Materials and Methods

CaCV inoculation and RNA extraction

Bell capsicum (Capsicum annuum L.) seedlings from a CaCV-resistant (R) and a CaCV-susceptible (S) line were grown at 25°C and 16 h light/8 h dark conditions. CaCV-resistant line was derived from the DAF breeding program aimed to introgress CaCV resistance from C. chinense (PI 290972) into commercial Bell capsicum. The R seedlings used were from the third backcross generation of PI 290972 x C. annuum cv. Mazurka and cv. Warlock inbred lines. Commercial cultivar C. annuum cv. Yolo Wonder, an open pollinated inbred line, was used as CaCV-susceptible line. Seedlings aged 4–5 weeks were mechanically inoculated with CaCV isolate QLD 3432 [23]. Inoculum was prepared by grinding fresh CaCV-infected symptomatic capsicum leaves of cv. Yolo Wonder in 10 mM phosphate buffer, pH 7.6 with freshly added 20 mM sodium sulphite. Inoculum was rub-inoculated onto Carborundum-dusted leaves. Control plants were rub-inoculated with buffer (mock). Inoculated leaves were harvested from all treatments at the time point when CaCV-challenged R capsicum plants had developed necrotic lesions, which for this experiment was 4 days post inoculation (dpi) and were stored at -80°C until RNA extraction. To minimize biological variability, total RNA was extracted from three biological replicates for each treatment that consisted of at least 3 plants each. Briefly, pools of leaves of at least 3 plants were ground in liquid nitrogen and RNA was extracted from 100 mg of leaf powder using an RNeasy Plant Mini Kit (Qiagen) following the manufacturer’s protocol. RNA was eluted in 30 μl of RNase-free water. RNA preparations were treated with DNase to remove genomic DNA using a Turbo DNA-free kit (Ambion) following the manufacturer’s protocol. Presence or absence of CaCV in RNA preparations was confirmed by RT-PCR using CaCV N gene-specific primers forward 5’-ATGTCTAACGTCAGGCAACTT-3’ and reverse 5’-CACTTCTATAGAAGTACTAGG-3’.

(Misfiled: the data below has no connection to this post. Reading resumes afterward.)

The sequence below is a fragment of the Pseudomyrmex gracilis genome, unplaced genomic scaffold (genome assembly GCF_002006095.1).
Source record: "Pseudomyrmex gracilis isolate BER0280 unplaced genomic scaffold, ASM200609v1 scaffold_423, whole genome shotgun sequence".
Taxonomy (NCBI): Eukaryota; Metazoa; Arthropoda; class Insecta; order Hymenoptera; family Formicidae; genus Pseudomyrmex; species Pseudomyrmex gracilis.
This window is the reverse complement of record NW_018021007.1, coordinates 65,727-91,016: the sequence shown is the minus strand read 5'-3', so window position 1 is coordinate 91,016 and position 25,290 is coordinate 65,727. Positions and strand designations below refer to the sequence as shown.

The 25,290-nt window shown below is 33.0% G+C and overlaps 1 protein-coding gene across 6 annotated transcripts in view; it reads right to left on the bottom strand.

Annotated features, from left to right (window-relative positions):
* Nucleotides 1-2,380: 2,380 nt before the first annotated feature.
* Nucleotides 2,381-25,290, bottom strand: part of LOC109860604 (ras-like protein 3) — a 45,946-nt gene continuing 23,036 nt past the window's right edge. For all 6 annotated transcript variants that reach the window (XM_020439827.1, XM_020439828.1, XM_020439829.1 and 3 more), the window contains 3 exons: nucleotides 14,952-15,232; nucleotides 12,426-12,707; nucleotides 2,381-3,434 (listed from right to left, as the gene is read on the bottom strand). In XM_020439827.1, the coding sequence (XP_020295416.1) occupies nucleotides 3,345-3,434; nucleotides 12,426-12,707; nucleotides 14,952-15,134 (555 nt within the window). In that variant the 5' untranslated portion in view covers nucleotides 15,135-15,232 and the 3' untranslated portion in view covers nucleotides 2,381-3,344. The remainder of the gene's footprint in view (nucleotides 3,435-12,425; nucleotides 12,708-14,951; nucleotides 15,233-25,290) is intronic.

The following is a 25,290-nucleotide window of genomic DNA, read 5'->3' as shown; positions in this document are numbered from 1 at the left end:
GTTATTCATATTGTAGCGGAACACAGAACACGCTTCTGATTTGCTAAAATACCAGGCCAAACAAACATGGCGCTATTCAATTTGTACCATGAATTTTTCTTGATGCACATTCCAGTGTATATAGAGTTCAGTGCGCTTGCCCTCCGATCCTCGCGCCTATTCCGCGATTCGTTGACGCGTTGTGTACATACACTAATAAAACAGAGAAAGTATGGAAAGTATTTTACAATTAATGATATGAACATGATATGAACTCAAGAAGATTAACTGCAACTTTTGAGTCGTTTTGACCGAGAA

Illumina sequencing and bioinformatics